This weekend was a case study in the phrase, “when it rains, it pours.” One overwhelming event followed another, predominately narrated in Chinese…
Saturday, to begin with, was a big day. We had our first Sample Show, the shortened preview of our Story Show event for younger English learners. This will be a weekly performed reading of a children’s book, teaching vocabulary through the show, the kids’ interactions, and games or other art projects in connection with the story. It was awesome! We performed our 20-minute Sample Show four times in the afternoon for different groups and met some really sweet, goofy, energetic kids — what a blast to have all that energy in our Base!
Following the Sample Show we celebrated with some karaoke because we are cool like that, and K happens to have karaoke-style music with lyrics that we can project in our big performance room. Such fun! Then we went out for a big night in the city to celebrate B’s one-year anniversary of his arrival in China. We went to a part of Beijing that has maintained the old hutongs, turning many into bars and restaurants. First we had dinner at a Guilin restaurant serving some of the most spicy food I have ever eaten. It was delicious, but K and I had crazy reactions, and lips and mouths literally tingled for the next hour. Once we left the restaurant and I put my mask back on, I felt like I was breathing fire 🙂 a kind of hilarious and intense food experience.
I should note, too, that pollution was worse this weekend than I have seen it so far. It really shocked me Saturday to see and feel pollution in a real way. And I know that it’s only going to get worse from here as winter approaches. Bring it on, Beijing!
After dinner, we went to an awesome beer bar where I met tons of B’s friends and had some interesting conversations, getting advice about English teaching opportunities in China and how to make connections with foreigners in the city. Overall I felt great, but when we moved to a concert venue with a crazy amount of people and really loud Ska band, things got a little nuts. Everyone in this concert space were clearly ex-pats, so all I heard was English, but I didn’t feel too comforted by this. I barely knew the group I came with, so I couldn’t really turn to anyone to express how overwhelmed I felt, and as the night went on I started to dwell more and more on how vulnerable I am in the city. In this maze of hutongs and small alleyways, how could I find a cab, and how then could I communicate to the driver how to get to my home if he didn’t recognize the address? Ugh.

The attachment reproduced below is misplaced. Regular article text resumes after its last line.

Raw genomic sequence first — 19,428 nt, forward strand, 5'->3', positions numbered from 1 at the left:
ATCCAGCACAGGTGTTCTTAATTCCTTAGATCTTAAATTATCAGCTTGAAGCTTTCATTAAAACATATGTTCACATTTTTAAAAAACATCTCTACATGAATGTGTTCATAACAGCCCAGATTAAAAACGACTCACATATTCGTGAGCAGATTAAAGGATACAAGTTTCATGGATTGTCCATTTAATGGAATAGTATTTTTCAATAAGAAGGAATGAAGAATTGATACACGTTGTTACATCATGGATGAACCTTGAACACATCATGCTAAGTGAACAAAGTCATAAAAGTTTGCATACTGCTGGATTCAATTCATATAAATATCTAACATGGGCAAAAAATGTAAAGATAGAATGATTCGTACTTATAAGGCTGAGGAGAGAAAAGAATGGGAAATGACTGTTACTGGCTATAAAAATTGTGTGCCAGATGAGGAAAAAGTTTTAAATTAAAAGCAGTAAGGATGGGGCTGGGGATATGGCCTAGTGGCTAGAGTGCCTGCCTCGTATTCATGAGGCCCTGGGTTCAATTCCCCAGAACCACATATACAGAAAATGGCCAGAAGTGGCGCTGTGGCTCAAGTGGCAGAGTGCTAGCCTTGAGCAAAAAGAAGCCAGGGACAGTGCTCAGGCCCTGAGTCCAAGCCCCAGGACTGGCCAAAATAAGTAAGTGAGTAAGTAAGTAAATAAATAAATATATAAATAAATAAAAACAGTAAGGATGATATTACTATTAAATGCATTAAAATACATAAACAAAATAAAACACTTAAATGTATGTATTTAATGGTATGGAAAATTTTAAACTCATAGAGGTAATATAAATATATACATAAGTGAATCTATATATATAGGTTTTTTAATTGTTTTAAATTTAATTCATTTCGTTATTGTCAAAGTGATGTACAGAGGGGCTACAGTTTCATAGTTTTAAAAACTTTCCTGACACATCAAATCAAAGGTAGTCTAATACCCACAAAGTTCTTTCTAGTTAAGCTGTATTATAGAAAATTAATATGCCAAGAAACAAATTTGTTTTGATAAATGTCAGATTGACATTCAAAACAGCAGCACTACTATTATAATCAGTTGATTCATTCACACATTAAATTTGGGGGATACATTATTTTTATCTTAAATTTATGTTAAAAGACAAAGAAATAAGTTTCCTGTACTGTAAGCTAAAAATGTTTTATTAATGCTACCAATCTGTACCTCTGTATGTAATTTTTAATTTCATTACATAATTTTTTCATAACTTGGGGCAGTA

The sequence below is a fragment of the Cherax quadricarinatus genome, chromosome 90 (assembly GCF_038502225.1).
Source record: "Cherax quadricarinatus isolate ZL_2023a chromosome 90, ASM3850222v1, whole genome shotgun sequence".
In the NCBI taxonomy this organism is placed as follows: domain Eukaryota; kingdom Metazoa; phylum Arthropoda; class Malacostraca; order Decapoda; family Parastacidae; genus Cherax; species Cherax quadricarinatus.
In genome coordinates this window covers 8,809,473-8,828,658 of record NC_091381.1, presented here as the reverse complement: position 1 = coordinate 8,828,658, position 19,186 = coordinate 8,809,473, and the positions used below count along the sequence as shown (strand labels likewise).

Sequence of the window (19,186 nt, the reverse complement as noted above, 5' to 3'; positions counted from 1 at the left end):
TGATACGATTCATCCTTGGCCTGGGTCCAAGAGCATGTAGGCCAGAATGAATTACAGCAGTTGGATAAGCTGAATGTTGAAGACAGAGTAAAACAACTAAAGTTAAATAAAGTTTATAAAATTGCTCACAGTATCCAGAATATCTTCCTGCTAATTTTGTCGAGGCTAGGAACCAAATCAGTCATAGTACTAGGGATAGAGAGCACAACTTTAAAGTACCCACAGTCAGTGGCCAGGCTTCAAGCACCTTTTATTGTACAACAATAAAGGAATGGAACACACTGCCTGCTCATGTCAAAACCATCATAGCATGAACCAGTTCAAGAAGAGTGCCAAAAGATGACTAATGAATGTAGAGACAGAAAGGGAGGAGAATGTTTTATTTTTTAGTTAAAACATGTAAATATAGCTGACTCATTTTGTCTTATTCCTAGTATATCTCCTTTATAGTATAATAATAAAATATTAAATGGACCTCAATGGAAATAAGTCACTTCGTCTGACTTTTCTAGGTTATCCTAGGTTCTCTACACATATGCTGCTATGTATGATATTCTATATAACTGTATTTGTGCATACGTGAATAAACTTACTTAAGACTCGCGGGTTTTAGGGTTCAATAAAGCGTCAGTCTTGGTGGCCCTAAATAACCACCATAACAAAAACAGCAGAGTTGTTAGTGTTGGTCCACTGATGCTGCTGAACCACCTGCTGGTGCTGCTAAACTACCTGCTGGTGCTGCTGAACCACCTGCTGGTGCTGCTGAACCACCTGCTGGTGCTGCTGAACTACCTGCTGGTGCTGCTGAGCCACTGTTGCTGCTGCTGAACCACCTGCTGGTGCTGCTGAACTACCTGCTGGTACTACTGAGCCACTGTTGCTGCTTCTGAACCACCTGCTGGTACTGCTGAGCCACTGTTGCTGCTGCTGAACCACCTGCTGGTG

Thankfully, the friends I live with are very sensitive and kind people. At about the moment when I found myself retreating to the corner of the bar, isolating myself from the party around me, B showed up to check in, offering immediately to go home if I wanted to. While it is great to have him there to save the day and get me home just fine, this really made me start to reflect on what I want from these outings in Beijing. My plan for the week is to take more time to explore my neighborhood, taking daily walks to build a mental map of my area. I want to find the gems in my small part of Beijing and feel comfortable here before I join my friends, more experienced with Beijing and city living in general, on their bigger adventures.
My first step toward building better familiarity with my area took me to “The Place,” our neighboring mall. I went both to explore, see what shopping was available (H&M baby!) and hunt for dinner options. I call this episode “looking like a fool in the Chinese mall food court.” I noticed while checking out the various fresh juice bars and noodle options that basically every sign was only in Chinese, and starting to think this might be a bad idea, I was just beginning to retreat to the mall’s grocery store when I passed a guy making what I would describe as a mix between a French galette and a Mexican burrito. Man did it look good! So against my better judgment, I head over to this fellow, and he looks at me and tells me something in Chinese. I pick out what sounds like “kaw,” meaning card in Chinese, so I figure he’s trying to tell me I can only pay in cash, but when I pull out my Yuan to show him I can pay he explains (again, not in English) what I need to do to pay for this tasty dinner. I am starting, again, to think that I should back out at this point, but he already started to make the Chinese burrito, so I feel trapped! He points to some counter where I guess I am supposed to pay, but I first go to the wrong place, then he accompanies me to the correct counter where I cannot communicate to the woman there that I need to pay for my burrito, can she please tell me how much it costs? We finally get the point across through gestures, but somewhere in the process I didn’t get the correct card that I think I needed to pay the burrito man for my dinner… I am still not sure what happened there, or if I paid enough Yuan, but in the end we all gave up and I came away with a delicious Chinese burrito that cost me a little over one U.S. dollar. And it was delicious. I think, however, that I will avoid the Chinese mall food court until I have a few Chinese expressions under my belt.
On a hugely positive note, my new laptop arrived, and it is sleek and fun to use the touchscreen and phenomenal to be able to use my own computer again anytime! But of course, things cannot be so simple. Because ordered in China, Windows 8 came as default in Chinese, and against all logic the language cannot be simply switched without upgrading to a Pro version or buying the whole Windows 8 program again. Ugh. But again, thankfully, I work with kind people who are generous with their time. N worked hard on it last night to figure out how to get around the system (shhh), and he installed a VPN for me, so I am back in business and active on WordPress, Facebook and Gmail!
I was also happy that during my day off, I got to Skype with the Campeau/Zier clan and at least wave to the baby and grown-up cousins, aunts, uncles, grandma, and close family that I miss. It’s fair weekend in the Wallas, which has historically been our special annual reunion along with Thanksgiving. While it was great to see them, an iffy Wifi connection made a real conversation difficult, and understandably I felt rather blue afterward that I cannot be with them. Conclusion of the week: teleportation needs to get a move on and be invented already. Jeez!
Overwhelmed much? Yes. But I have barely finished two weeks of living in Beijing. I am going to give myself a break, and solidly move forward this week in exploring my surroundings, taking baby steps, building a mental map alongside my confidence in the city. Thank you for following along with me. Your support is ever appreciated!